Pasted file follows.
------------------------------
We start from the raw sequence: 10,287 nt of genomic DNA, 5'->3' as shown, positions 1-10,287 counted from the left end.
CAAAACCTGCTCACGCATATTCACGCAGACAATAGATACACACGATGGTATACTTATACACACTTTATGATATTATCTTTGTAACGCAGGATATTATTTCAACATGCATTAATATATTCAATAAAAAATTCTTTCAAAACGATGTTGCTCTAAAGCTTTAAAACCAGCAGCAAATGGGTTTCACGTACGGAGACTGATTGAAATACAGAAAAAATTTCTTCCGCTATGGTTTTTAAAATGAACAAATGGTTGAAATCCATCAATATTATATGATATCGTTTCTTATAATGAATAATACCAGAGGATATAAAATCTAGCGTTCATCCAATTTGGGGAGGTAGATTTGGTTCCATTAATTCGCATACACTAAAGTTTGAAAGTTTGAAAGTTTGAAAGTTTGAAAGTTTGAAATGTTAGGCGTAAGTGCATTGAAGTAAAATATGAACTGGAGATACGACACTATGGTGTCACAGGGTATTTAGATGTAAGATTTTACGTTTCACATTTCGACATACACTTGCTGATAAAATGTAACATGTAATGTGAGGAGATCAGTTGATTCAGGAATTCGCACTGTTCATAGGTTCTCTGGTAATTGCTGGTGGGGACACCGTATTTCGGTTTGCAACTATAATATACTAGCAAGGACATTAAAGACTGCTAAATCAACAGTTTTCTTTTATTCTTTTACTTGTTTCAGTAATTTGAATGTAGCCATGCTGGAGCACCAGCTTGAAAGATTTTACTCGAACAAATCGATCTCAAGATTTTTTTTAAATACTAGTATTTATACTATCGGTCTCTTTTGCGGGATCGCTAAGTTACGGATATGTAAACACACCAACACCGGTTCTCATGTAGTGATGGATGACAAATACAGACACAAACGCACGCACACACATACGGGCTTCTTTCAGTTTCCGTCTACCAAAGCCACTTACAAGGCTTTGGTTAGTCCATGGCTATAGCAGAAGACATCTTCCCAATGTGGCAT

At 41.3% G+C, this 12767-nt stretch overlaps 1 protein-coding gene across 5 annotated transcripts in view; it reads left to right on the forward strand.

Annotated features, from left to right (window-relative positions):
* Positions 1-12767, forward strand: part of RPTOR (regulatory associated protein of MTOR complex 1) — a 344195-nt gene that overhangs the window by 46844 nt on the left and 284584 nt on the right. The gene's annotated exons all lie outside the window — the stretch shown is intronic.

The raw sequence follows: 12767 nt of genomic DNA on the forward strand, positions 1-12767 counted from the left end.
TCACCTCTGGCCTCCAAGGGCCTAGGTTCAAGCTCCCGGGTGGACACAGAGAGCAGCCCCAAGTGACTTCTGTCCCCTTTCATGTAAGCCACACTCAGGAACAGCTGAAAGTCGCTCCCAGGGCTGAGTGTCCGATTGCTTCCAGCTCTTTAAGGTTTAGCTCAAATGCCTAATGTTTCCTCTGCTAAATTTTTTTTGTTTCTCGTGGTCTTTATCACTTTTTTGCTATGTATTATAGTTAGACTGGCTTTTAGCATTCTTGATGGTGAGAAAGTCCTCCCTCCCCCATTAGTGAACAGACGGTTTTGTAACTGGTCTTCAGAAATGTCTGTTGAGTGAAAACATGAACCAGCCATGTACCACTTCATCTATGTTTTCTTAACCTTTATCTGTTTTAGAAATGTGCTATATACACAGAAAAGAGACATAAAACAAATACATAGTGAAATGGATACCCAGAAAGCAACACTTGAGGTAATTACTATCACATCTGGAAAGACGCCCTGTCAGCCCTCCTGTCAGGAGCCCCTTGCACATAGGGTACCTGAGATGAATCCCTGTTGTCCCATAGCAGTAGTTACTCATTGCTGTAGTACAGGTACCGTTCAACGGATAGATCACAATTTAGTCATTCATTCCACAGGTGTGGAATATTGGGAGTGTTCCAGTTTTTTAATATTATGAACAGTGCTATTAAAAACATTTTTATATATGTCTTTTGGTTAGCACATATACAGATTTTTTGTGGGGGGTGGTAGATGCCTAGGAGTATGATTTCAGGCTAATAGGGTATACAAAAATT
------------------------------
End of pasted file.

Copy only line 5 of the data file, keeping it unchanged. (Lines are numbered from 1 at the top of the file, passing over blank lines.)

* Positions 1-12767, forward strand: part of RPTOR (regulatory associated protein of MTOR complex 1) — a 344195-nt gene that overhangs the window by 46844 nt on the left and 284584 nt on the right. The gene's annotated exons all lie outside the window — the stretch shown is intronic.